A team from Washington State University (WSU) and Nissan has integrated a catalyst layer into into metal-supported solid oxide fuel cell (MS-SOFC), enabling successful operation with a direct ethanol feed. A paper on their work appears in the Journal of Power Sources.
The team introduced a Rhodium-Ceria-Zirconia (Rh/CZ) internal reforming catalyst layer to the MS-SOFC by infiltrating Rh, CeO2, and ZrO2 precursors into the stainless steel (SS 430) support.
With a direct feed of an ethanol solution (45 vol%) into the anode at 600 °C, the experimental results show that the cell with the infiltrated 5 wt% Rh/CZ demonstrates an improved performance over a cell without the catalyst layer by enhancing the internal reforming activity of ethanol toward the production of synthesis gas.
The maximum current density improved from 0.3 A cm−2 to 0.4 A cm−2 while the long-term stability was also greatly improved.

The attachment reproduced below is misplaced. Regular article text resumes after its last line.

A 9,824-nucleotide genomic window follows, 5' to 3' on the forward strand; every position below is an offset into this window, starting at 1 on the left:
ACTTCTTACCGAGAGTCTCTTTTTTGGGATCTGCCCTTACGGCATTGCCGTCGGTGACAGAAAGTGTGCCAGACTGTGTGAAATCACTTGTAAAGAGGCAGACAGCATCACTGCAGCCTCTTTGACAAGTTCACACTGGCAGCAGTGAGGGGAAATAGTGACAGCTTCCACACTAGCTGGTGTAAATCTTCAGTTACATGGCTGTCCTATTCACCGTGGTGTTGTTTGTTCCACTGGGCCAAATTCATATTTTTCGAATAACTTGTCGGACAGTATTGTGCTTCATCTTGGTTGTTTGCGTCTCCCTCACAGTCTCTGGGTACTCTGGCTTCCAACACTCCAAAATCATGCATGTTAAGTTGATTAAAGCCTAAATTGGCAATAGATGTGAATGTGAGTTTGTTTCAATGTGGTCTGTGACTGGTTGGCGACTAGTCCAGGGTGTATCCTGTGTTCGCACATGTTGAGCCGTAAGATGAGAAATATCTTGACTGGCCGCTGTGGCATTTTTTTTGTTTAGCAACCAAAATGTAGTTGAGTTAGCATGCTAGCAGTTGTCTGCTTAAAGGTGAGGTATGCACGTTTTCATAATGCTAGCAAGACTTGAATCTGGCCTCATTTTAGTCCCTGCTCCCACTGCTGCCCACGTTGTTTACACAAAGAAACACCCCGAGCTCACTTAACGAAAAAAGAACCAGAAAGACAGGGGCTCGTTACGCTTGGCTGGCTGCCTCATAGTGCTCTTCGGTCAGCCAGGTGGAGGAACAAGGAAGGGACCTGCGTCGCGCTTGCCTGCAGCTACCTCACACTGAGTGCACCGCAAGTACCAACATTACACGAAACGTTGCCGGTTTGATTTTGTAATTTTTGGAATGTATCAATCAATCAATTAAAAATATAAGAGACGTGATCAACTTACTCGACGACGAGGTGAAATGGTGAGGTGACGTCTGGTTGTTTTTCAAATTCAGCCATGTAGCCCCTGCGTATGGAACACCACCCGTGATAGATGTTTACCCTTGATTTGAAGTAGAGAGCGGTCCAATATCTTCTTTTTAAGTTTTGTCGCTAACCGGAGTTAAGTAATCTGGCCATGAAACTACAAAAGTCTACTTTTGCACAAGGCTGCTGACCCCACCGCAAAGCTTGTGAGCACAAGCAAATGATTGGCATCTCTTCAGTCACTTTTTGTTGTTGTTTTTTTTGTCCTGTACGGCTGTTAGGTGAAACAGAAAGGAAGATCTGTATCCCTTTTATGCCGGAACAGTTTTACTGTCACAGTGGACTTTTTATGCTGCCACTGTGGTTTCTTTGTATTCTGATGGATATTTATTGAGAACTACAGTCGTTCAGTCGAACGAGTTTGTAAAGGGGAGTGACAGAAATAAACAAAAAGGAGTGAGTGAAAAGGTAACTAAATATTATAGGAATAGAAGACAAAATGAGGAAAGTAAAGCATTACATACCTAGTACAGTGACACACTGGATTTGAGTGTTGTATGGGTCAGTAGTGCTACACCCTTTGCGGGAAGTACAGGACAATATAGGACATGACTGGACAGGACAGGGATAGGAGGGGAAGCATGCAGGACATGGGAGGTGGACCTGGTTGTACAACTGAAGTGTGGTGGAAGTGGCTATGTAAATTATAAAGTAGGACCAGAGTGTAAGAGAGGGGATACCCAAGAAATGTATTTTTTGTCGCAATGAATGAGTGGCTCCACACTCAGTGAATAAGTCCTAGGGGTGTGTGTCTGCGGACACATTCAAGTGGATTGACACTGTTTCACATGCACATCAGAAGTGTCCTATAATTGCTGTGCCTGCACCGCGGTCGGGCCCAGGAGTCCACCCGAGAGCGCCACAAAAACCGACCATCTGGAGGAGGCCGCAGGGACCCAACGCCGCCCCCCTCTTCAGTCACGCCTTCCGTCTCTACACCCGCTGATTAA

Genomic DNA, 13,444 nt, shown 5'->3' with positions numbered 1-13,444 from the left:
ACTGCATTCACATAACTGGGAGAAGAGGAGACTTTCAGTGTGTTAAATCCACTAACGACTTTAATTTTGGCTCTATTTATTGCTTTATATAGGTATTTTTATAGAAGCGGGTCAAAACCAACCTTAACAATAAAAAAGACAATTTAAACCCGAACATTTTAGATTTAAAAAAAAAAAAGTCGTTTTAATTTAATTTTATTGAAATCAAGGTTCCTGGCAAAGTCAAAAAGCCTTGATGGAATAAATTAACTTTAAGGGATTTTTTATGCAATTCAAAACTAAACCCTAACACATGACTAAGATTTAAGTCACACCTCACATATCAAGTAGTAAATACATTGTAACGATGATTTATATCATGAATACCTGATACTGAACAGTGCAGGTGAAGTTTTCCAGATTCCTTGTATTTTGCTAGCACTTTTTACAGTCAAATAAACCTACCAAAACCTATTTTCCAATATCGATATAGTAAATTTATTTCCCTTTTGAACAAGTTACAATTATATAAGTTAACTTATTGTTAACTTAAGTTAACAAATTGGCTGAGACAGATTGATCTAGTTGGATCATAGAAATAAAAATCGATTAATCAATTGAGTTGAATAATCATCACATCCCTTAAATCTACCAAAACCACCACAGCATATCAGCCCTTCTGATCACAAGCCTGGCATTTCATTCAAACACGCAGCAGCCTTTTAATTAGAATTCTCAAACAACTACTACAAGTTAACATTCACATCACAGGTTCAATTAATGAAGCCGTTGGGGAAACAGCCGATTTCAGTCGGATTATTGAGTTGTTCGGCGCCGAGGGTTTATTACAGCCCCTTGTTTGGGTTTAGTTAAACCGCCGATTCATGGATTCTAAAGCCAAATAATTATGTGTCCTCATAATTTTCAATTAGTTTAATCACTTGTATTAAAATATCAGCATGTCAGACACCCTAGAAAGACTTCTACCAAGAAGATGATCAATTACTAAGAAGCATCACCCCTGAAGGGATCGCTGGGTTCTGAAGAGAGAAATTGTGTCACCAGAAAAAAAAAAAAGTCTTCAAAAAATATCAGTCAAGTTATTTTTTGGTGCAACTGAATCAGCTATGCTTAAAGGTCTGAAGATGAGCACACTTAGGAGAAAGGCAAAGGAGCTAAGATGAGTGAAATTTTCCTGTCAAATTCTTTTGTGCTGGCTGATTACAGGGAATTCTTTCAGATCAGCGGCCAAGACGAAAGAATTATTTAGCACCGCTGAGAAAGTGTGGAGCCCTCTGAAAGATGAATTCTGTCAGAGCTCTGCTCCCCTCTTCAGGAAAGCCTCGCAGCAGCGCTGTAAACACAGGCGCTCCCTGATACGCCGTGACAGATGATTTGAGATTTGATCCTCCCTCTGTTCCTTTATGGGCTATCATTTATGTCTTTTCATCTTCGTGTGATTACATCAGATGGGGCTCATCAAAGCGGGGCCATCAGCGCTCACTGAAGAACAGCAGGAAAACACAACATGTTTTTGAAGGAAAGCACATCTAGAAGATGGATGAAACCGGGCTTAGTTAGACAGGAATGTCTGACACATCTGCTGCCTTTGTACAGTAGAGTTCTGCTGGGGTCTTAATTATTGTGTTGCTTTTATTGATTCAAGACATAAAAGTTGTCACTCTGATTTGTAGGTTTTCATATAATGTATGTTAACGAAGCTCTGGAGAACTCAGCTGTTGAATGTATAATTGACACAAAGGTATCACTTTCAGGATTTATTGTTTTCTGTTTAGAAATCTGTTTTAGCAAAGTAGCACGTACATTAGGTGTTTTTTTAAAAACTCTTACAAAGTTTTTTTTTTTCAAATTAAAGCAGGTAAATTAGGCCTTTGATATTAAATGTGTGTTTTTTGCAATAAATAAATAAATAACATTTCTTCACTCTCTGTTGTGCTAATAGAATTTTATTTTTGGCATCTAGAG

Post mortem cell analysis reveals that the infiltrated catalyst layer can prevent severe coke deposition from the cell’s anode functional layer.
The proposed integrated reforming catalyst and MS-SOFC system is a promising pathway to enable bioethanol fed-SOFC technology for future electric vehicles.—Dewa et. al
In 2016, Nissan announced it was researching and developing a Solid Oxide Fuel-Cell (SOFC)-powered system using bio-ethanol as the on-board hydrogen source. (Earlier post.) The company has engaged in a number of research partnerships in this area (e.g., earlier post, earlier post.)
Martinus Dewa, Mohamed A. Elharati, A. Mohammed Hussain, Yohei Miura, Dong Song, Yosuke Fukuyama, Yoshihisa Furuya, Nilesh Dale, Xianghui Zhang, Oscar G. Marin-Flores, Di Wu, M. Grant Norton, Su Ha (2022) “Metal-supported solid oxide fuel cell system with infiltrated reforming catalyst layer for direct ethanol feed operation,” Journal of Power Sources, doi: 10.1016/j.jpowsour.2022.231625